In neuroscience they say that every time you access a memory, every time you remember something, the act of pulling up that memory and looking at it changes it. You bring your new perceptions to the old memory whether you want to or not. Which means that OSC cannot have his original Ender, Bean and Peter in his head in the same way they were several decades ago.

Personally I think of this as a loss, because I think the character he has changed the most is one of his most powerful - Peter. I'd say Peter was always possibly the character OSC was most uncomfortable with; as Valentine says, the two boys were two sides of the same coin. OSC wrote the novels about the potential he saw in his son, but he put a lot of himself into it. It was really his story about political manipulations and war. Peter was his flip-side, too.

As OSC got older, his religious conflicts or doubts lessoned, his family came to the center of his life, he became a much happier and more fulfilled person. I think this is a wonderful thing.

But it does mean he no longer understands Peter to be the same character he was when Ender was created. There was genuine fear around Peter's character, because he had so much raw power and potential. Peter was, I think, OSC's rage. He was certainly the character I identified with, anyway - the one with great ability, but no structure to use it in. Capable of great love and compassion, but too isolated and overwhelmed by everyone around him being futile to help.

Consider the world from Peter's perspective: He is one of the few, the very very few great geniuses who would be left on Earth. All the rest were taken to battle school. His parents willfully ignored his genius, and Valentine's too, in favour of pursuing their own lives. His teachers were incapable of teaching him anything. His peers were comparative idiots. He was too young to be taken seriously.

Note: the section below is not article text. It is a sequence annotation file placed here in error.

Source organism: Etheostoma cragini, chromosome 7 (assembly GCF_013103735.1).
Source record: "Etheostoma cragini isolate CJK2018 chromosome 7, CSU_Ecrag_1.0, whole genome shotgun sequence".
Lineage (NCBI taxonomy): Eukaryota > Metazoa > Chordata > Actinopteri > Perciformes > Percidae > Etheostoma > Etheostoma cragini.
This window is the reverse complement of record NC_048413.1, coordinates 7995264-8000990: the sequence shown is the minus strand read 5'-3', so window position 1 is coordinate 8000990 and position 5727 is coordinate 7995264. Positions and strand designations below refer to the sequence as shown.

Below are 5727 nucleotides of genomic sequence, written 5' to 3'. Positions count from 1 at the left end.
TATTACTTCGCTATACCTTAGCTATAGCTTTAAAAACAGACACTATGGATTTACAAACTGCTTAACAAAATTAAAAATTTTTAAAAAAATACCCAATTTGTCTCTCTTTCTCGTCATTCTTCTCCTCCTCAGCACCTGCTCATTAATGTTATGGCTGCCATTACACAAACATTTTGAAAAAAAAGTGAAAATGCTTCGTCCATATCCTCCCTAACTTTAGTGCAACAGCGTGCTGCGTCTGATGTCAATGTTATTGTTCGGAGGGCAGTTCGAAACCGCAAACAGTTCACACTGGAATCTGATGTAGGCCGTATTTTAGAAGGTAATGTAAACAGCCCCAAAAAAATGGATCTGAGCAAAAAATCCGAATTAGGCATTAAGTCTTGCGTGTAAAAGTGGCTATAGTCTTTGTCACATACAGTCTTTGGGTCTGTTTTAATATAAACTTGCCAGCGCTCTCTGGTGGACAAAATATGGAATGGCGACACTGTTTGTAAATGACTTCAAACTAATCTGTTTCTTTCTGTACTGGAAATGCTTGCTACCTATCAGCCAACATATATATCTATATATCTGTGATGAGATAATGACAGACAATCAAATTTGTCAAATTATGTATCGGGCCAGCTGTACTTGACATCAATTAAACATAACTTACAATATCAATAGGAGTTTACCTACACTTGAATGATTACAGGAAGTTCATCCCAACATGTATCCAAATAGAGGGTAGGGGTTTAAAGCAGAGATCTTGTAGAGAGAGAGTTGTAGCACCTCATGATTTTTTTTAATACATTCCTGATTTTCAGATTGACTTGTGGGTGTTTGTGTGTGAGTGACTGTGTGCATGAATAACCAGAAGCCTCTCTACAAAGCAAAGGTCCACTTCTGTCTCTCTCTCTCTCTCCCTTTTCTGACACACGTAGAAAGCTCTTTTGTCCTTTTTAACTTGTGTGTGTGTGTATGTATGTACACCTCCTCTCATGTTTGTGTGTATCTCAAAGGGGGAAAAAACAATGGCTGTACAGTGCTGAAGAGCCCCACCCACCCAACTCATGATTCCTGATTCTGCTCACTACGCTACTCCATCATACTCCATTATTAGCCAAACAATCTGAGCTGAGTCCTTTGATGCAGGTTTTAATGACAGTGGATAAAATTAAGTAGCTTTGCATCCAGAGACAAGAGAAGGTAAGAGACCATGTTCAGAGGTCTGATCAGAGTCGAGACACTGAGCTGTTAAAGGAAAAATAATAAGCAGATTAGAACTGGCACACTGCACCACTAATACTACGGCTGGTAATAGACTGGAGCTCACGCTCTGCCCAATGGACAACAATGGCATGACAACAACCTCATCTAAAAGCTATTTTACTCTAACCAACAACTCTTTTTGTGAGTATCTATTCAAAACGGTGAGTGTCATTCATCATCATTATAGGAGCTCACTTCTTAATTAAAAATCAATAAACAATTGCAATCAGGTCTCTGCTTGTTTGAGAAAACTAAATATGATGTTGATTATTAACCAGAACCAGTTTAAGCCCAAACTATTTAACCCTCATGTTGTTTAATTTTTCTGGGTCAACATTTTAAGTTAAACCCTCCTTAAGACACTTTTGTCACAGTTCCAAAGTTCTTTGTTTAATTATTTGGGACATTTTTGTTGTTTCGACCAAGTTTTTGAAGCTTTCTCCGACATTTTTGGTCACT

All those rants and conditions are what a lot of kids feel today, and what I'm betting OSC felt at the time he wrote it. He has changed Peter's character now because he isn't alone anymore. He has lost touch with his anger, which is why Achilles is such a weak character - there are no explanations of how Achilles comes to power, because it would be impossible to justify. You couldn't write a story from Achilles' perspective because it would be nonsense, he is a classic Bad Guy with no depth and no explanation for his sudden wealth or contacts.

Achilles is the new Peter, capable of shifting the world on its axis, capable of great cruelty. Which you will see that Shadowverse Peter is no longer capable of. New Peter is moderate, learns compassion, has weaknesses. I think that OSC simply couldn't slip himself back into the mindset of alienation he once had; it just hurt too much, and lost too much personal ground he had gained. As OSC grew as a person, Peter ceased to exist.

So after I got over being betrayed that one of the most genuine characters in the Enderverse had been effectively character-raped, had his very identity violated, I worked out why it had happened and accepted that they are effectively completely new and separate characters. I can still appreciate the Shadow books, without in any way believing they represent the original characters of Peter or Bean as they are truly. Almost like fan-fiction [Wink]

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Wowbagger the Infinitely Prolonged
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Did you read Ender's Stocking Intergalactic Medicine Sow issue #6 yet? It's a short story set from a 14 year old Peter's perspective. Read it, I think it will make you feel better.


http://www.intergalacticmedicineshow.com/cgi-bin/mag.cgi?do=issue&vol=i6&article=_card

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Brayden
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I like Bean because he show's a real friendship. When he goes to Graff and has Ender's funds locked and the system created to manage his money I was overwhelmed. Ender was gone, and there was no possible way for Bean to ever see him again. Bean had no reason to care where the money came from, but he did the right thing even though it didn't help him live longer anyways. Just more proof that he wasn't selfish all the time!